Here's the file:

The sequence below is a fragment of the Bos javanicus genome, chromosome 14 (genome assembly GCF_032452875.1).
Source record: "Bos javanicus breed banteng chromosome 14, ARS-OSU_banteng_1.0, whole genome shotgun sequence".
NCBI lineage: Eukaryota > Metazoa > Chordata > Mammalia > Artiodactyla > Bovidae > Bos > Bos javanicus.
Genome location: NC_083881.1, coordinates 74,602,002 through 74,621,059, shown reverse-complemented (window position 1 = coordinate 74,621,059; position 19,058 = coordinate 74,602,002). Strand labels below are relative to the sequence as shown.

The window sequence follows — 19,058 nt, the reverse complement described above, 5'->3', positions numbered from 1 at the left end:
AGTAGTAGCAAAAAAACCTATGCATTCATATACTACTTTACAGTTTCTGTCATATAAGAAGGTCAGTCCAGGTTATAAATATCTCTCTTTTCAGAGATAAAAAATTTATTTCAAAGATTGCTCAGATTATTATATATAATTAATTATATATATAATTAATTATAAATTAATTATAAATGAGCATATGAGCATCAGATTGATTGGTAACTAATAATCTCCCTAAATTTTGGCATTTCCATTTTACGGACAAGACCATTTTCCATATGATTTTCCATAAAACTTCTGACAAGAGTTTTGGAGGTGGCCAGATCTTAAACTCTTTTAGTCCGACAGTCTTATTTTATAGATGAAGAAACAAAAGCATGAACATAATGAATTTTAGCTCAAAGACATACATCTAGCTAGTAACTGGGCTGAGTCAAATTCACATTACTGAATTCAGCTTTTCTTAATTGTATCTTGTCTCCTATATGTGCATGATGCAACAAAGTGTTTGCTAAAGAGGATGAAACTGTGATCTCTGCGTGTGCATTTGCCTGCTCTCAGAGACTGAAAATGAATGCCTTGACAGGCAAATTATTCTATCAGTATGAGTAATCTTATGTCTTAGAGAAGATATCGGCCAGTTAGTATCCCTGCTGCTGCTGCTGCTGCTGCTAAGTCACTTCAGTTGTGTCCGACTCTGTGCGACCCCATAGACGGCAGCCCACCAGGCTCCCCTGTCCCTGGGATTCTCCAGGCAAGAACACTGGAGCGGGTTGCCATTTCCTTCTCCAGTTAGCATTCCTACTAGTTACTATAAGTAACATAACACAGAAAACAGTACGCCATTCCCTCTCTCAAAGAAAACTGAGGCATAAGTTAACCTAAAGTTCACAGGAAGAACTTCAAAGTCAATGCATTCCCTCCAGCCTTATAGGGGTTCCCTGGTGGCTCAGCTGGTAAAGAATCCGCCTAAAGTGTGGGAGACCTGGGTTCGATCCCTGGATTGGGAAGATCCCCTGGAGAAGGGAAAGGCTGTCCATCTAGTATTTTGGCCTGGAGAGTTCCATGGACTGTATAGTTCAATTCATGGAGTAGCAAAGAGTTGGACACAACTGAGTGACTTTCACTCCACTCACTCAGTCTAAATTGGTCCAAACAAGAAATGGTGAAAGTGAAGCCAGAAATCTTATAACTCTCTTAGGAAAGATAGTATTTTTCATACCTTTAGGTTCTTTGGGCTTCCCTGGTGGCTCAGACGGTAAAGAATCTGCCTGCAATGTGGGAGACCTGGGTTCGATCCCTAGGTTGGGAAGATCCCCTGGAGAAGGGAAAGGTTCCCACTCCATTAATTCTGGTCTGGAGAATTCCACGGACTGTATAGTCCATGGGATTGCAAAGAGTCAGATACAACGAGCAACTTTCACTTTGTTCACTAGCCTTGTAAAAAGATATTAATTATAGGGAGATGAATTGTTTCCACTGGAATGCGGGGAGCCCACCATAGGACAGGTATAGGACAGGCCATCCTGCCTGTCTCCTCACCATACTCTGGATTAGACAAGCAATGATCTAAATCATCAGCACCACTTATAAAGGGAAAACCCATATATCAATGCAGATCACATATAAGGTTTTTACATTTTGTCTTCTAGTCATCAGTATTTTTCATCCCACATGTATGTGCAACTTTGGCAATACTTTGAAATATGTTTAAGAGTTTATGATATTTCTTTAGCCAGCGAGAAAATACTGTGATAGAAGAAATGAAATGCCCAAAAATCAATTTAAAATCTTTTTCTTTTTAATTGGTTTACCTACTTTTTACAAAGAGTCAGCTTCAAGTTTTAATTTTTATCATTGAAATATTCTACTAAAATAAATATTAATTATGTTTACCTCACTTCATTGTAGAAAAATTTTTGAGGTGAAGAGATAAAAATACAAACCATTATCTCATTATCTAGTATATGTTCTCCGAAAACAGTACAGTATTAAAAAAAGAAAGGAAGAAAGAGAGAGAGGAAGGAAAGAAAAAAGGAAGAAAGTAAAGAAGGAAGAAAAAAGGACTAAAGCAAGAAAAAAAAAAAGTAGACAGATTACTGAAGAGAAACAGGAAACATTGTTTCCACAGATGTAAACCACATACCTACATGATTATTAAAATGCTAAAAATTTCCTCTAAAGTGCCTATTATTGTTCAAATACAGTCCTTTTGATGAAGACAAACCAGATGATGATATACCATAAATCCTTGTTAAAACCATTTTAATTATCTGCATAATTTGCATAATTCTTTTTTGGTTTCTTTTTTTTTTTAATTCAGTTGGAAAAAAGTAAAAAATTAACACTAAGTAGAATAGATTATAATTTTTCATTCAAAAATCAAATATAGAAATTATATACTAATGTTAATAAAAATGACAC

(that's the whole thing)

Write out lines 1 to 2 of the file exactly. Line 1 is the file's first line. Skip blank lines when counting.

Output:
The sequence below is a fragment of the Bos javanicus genome, chromosome 14 (genome assembly GCF_032452875.1).
Source record: "Bos javanicus breed banteng chromosome 14, ARS-OSU_banteng_1.0, whole genome shotgun sequence".